In other words, give your doctor a very specific description of his symptoms, including how they affect his life. In some cases, it may be helpful to keep a diary so that you can relay an accurate description of his day to day symptoms. If you use this approach and you still feel that your concerns are not being addressed you may want to seek a second opinion with a Pediatric Pulmonologist.

A Pediatric Pulmonologist is a Doctor who specializes in pediatric respiratory conditions and will be able to determine the cause of your son’s symptoms. The work-up for chronic respiratory symptoms or a Chronic Cough includes information about your child’s medical history and family history as well as a physical examination and diagnostic testing.

Pediatric respiratory specialists recommend that all children with a chronic cough receive a Chest x-ray as part of the work up.(2) A Chest x-ray will be able to identify any pulmonary, cardiac or thoracic abnormalites that warrant a further investigation. Spirometry is another important test performed on children. It determines a child's lung function and helps with the diagnosis of Asthma. Traditional Pulmonary Function testing is difficult to obtain in children under five years old because of their lack of cooperation and the unavailability of machinery appropriate for this age group.

Testing for Tuberculosis is recommended for children who live in or travel to countries where Tuberculosis is endemic.(2) For example, Tuberculosis is the second most common cause of chronic cough in 1 to 12 year old children who live in India.(5) Therefore it is very important to report the types of travel your child is involved with. Tuberculosis testing is also recommended in children who have been exposed to high risk adults. High risk adults include those born in countries in which Tuberculosis is endemic, residents of correctional facilities, shelters, or nursing homes, illicit drug users, persons infected with HIV, health care workers, and the homeless.

In addition, a child with chronic respiratory symptoms may need to be tested for Allergies, an Immune deficiency or Cystic Fibrosis. In some cases a Barium Swallow may be recommended if a Vascular anomaly is suspected.

I hope this information helps and you get to the bottom of your son’s respiratory symptoms real soon.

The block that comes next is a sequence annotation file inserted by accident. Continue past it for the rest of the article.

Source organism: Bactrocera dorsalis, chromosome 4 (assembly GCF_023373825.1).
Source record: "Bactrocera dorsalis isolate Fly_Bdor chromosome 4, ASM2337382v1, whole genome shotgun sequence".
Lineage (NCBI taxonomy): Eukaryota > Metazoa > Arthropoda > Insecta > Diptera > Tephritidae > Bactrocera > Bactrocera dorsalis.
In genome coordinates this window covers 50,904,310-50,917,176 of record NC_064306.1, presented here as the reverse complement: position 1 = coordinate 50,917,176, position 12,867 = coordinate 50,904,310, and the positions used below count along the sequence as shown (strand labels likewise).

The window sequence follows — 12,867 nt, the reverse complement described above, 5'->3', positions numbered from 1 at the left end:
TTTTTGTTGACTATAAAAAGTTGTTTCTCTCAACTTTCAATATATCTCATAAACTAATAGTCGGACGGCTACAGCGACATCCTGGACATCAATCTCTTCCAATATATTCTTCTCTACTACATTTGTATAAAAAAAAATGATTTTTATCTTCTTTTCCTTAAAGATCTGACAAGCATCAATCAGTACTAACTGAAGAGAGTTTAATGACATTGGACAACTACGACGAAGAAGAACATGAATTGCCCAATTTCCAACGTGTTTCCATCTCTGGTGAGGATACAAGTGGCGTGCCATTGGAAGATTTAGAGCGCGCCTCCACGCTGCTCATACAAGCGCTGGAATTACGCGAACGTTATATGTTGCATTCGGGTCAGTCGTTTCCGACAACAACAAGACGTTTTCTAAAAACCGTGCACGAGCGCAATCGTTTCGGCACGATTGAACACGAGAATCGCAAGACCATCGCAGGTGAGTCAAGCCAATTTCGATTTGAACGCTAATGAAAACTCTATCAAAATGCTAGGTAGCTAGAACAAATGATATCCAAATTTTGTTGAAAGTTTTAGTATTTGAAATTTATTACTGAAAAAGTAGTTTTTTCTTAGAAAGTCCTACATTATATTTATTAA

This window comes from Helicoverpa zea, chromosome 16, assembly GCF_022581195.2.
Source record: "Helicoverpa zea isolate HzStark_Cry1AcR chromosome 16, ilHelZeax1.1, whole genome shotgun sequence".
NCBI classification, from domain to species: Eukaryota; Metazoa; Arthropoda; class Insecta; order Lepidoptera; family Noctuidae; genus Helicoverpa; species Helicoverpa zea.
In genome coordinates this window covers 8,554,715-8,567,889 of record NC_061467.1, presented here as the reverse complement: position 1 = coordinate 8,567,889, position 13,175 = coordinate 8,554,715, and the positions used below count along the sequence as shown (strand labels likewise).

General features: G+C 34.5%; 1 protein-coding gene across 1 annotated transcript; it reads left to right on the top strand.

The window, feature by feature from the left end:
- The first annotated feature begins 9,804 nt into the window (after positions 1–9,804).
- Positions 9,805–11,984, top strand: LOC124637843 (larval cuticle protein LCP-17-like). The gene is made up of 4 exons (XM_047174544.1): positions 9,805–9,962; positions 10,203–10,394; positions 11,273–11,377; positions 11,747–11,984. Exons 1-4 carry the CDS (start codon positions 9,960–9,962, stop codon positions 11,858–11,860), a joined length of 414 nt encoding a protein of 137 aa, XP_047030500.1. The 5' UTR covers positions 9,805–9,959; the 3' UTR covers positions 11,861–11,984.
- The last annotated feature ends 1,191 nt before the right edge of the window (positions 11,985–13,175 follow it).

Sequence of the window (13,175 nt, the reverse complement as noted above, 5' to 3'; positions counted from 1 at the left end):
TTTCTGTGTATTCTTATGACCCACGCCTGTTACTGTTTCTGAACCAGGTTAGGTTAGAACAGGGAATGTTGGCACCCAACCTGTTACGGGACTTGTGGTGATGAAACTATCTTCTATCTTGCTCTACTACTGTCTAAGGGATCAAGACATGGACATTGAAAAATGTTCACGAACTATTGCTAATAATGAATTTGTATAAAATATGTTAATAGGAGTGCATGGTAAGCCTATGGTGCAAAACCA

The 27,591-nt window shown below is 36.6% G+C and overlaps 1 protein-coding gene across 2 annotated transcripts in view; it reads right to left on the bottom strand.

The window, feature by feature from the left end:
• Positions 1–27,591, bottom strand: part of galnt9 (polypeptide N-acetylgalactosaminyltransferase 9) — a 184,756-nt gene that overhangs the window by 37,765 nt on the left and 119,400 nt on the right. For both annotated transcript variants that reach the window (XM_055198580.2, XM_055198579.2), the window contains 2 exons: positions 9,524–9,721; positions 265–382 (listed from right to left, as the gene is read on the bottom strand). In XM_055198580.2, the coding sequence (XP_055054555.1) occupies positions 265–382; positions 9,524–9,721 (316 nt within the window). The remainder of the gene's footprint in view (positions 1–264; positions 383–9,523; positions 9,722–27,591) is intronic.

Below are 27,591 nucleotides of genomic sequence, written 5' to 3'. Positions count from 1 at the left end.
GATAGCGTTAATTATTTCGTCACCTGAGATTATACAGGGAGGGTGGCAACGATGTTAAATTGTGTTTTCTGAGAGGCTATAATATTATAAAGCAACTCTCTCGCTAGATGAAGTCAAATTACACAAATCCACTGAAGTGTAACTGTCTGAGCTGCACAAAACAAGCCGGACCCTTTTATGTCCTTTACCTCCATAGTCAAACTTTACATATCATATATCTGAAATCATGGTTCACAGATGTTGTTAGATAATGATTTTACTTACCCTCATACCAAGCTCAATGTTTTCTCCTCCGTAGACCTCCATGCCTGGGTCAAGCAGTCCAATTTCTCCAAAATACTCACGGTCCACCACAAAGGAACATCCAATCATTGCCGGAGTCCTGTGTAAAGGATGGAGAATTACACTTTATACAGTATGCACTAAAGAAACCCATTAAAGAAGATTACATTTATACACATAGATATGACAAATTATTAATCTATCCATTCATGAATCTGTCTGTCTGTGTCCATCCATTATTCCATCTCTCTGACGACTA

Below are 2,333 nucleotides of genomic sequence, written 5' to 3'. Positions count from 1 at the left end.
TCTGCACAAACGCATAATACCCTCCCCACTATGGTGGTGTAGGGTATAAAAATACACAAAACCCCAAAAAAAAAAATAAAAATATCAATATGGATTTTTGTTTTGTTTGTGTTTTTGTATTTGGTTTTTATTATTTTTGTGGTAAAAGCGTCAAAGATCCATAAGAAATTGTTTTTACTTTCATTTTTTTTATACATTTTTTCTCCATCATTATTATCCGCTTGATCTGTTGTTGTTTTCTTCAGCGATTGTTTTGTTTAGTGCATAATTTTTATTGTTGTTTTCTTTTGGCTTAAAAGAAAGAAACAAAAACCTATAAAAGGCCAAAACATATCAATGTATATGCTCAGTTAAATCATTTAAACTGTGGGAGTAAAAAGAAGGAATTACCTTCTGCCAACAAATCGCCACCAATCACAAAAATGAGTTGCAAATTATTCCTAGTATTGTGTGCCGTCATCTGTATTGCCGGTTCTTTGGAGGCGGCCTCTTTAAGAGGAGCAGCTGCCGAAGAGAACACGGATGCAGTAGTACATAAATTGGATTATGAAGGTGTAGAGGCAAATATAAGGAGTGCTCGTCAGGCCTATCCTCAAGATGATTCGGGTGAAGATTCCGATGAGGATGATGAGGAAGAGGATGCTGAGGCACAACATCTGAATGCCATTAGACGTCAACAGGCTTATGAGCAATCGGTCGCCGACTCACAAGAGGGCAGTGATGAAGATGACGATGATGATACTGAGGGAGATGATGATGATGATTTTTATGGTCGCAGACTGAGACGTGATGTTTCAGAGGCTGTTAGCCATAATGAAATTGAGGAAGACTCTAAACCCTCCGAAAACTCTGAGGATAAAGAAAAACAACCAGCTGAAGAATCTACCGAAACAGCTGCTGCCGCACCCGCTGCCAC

If you would like further information about topics discussed, read other Pediatric Advice Stories:

Baby with Cold Symptoms

Chronic Cough

Sinusitis

Asthma Treatment

Asthma Triggers

Allergies

Allergy Treatment

Gastroesophageal Reflux in Infancy

Gastroesophageal Reflux

Pneumonia

Sudden Infant Death Syndrome

Foreign Body Aspiration

The Surgeon Generals Report on
the Effects of Second Hand Cigarette Smoke

References:
(1) Chow M, Durand B, Feldman M, Mills M. Handbook of Pediatric Primary Care. Albany, New York:Delmar Publishers Inc. 1984:707-708.
(2)Chang AB, Glomb WB. Guidelines for evaluating chronic cough in pediatrics. ACCP evidence-based clinical practice guidelines. Chest. 2006. 129:260S-283S.
(3)Nield L, Kamat D. How to Handle Chronic Cough in Kids: A Practical Approach to the Workup. Consultant for Pediatricians. 2003. Sept:315-321.
(4)Alper B, Fox G. Acute Otitis Media. The Clinical Advisor. 2005. April:78-85.
(5)The United States Department of Health and Human Services. The Health Consequences of Involuntary Exposure to Tobacco Smoke: A Report of the Surgeon General. Available at: www.surgeongeneral.gov/library/secondhandsmoke/. Accessed Jan 2007.
(6)Mogre VS, Mogre SS, Saoji R. Evaluation of chronic cough in children: clinical and diagnostic spectrum and outcome of specific therapy. Indian Pediatr. 2002.39:63-69.

Lisa-ann Kelly R.N., P.N.P.,C.
Certified Pediatric Nurse Practitioner

Pediatric Advice For Parents with Sick Kids